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BC Politics

Will BC Listen to the Oil and Gas Industry, or the Public?

Four key steps to a new royalty regime that fights climate change and recognizes Indigenous rights.

Marc Lee, Tom Green, Peter McCartney and Anjali Appadurai 4 Feb

Marc Lee is a senior economist, Canadian Centre for Policy Alternatives. Tom Green is senior climate policy advisor, David Suzuki Foundation. Peter McCartney is a climate campaigner, Wilderness Committee. Anjali Appadurai is climate justice lead, Sierra Club BC.

In 2021, B.C. got a full serving of extreme weather events due to global warming. It’s clear the provincial government must speed up meaningful action to phase out domestic consumption and production of fossil fuels that are the principal cause of climate change.

The B.C. government’s current review of the royalty regime for oil and gas is an important opportunity to signal that the province is ready to take climate action seriously. Provincial energy policy remains heavily tilted towards encouraging extraction and production, including subsidies to industry through cheap BC Hydro rates, negligible charges for water use and lax oversight from the Oil and Gas Commission.

B.C.’s royalty system promotes oil and gas production through low royalty rates and subsidies in the form of “royalty credits” for fracking and other production activities. The single largest royalty credit is the Deep Well Credit, applied to fracking techniques that constitute 90 per cent of production. These credits almost wipe out any public revenue from the publicly owned resource that is extracted.

The government’s release of a What We Heard report from the public consultation phase of the royalty review is a welcome step forward. There was widespread agreement that the royalty regime subsidizes production, fails to provide an adequate public return and is contrary to B.C.’s climate and environmental goals.

But the key question is to whom the government will listen as they prepare policy changes to be announced this spring. Submissions from industry largely favoured token reforms while seeking to maintain current fossil fuel subsidies.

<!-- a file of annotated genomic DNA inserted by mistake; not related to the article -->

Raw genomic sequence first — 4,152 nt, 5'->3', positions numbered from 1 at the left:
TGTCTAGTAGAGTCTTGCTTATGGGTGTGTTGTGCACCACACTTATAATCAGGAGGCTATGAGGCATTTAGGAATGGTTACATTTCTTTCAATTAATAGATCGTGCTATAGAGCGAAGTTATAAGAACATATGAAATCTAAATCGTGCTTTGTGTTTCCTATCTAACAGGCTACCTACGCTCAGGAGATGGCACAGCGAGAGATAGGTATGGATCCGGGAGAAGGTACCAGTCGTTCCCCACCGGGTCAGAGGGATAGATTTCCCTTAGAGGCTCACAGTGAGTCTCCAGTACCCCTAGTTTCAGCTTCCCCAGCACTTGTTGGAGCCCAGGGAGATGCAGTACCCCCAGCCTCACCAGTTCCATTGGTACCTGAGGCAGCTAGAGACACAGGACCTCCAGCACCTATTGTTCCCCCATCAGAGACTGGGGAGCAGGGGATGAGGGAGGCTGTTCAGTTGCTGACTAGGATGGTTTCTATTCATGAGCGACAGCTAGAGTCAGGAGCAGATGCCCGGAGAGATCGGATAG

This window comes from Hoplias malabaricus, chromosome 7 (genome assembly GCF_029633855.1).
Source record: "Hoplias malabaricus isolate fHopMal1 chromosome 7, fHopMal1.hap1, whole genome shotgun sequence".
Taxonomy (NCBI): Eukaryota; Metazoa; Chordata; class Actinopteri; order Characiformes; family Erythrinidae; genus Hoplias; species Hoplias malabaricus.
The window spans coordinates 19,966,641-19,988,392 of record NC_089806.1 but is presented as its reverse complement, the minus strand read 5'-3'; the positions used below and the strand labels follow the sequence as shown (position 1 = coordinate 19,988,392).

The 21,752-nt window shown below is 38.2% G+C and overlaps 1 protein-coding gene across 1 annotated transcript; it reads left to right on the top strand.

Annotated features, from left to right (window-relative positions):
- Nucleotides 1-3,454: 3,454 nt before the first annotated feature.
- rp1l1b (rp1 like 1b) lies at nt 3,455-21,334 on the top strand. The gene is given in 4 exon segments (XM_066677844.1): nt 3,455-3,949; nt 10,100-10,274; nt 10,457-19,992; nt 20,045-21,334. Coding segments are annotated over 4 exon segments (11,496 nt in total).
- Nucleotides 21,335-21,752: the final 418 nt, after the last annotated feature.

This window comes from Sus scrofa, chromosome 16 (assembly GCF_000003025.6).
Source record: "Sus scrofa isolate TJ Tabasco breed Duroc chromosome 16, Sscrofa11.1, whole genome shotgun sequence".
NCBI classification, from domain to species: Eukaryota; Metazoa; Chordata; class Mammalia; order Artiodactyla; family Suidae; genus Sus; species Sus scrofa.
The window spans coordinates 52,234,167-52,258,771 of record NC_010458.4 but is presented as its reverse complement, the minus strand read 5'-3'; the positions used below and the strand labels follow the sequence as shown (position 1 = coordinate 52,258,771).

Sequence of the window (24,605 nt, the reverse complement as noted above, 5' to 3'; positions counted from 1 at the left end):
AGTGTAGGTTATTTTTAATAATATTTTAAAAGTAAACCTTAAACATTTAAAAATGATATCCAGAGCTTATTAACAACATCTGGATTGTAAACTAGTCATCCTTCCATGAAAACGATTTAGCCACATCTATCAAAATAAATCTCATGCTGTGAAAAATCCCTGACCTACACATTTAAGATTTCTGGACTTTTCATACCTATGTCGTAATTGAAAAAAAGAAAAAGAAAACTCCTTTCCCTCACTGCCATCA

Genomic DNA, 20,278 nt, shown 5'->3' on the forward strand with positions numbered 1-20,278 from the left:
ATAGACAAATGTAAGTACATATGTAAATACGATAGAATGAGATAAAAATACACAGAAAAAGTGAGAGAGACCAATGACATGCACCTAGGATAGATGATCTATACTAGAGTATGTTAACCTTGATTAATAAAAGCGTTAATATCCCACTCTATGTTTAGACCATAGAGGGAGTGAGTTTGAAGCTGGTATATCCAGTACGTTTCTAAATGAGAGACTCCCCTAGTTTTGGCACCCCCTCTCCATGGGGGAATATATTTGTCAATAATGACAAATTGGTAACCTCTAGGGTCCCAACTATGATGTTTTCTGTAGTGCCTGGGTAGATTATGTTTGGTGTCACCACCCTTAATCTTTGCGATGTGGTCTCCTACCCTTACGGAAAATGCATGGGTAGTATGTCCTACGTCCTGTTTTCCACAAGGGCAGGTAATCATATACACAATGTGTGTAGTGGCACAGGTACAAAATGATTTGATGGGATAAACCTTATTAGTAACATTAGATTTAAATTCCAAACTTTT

The danger is that the government becomes overly concerned about appeasing the oil and gas industry and rejects changes that would affect their “competitiveness” vis-a-vis other jurisdictions. It may even seek to align B.C.’s regime with Alberta’s in a way that would make it easier to boost production of fossil fuels.

Today’s imperative is to quickly wind down oil and gas production. The royalty review must break with the idea that more investment in the oil and gas industry is desirable and instead support a managed wind down of the industry, including a just transition for workers and returns to the public and local First Nations.

The government need not worry about the “competitiveness” of an industry whose product is causing incredible damage in the province and around the world. B.C. is a higher-cost jurisdiction located far from major markets. A policy that emphasizes the need to cut costs of production in relation to other jurisdictions would sacrifice public royalty revenues in order to attract investment and a few jobs.

B.C.’s dogged pursuit of LNG already takes us in the wrong direction, doubling down on oil and gas development. The LNG Canada Phase One terminal compromises B.C.’s climate plan and will become the province’s largest point-source emitter on the day it opens in 2025.

LNG Canada also inhibits B.C.’s ability to meet its sectoral target for oil and gas, which is a 33- to 38-per-cent reduction in greenhouse gas emissions by 2030. And it will be virtually impossible for B.C. to meet even its existing (and insufficient) 2040 and 2050 overall targets.

The climate emergency means the B.C. government must quickly and boldly reform the royalty regime.

First, royalty rates must be increased to reflect the climate, environmental and social impacts of this industry. Higher royalties are justified because of environmental and social costs of extraction, processing and transportation. Embedding a carbon fee at the wellhead to at least reflect the current B.C. carbon price would apply carbon pricing to exported oil and gas.

Second, subsidies should be eliminated and previously issued credits restricted. Outstanding credits held by oil and gas companies should be restricted by placing a cap on how much can be claimed annually or by ensuring a minimum net royalty is paid per unit extracted.

Third, Indigenous jurisdiction must be respected and royalty revenues shared. Any new royalty system must be developed in full partnership with Indigenous peoples whose territories have been impacted or polluted by the extraction, transport and processing of gas.

Fourth, water use by the fracking industry must be on the table. The sector pollutes billions of litres of water a year and pays almost nothing for it. This review should introduce stricter regulations to prevent pollution and drastically raise royalty rates for water use.

Our proposed reforms would mark a dramatic shift from subsidizing oil and gas production that is harming the global climate and is unjust for Indigenous peoples from whose land the oil and gas is extracted. By enacting them, B.C. could become a global leader in harmonizing its royalty regime with the urgent need for climate action.  [Tyee]

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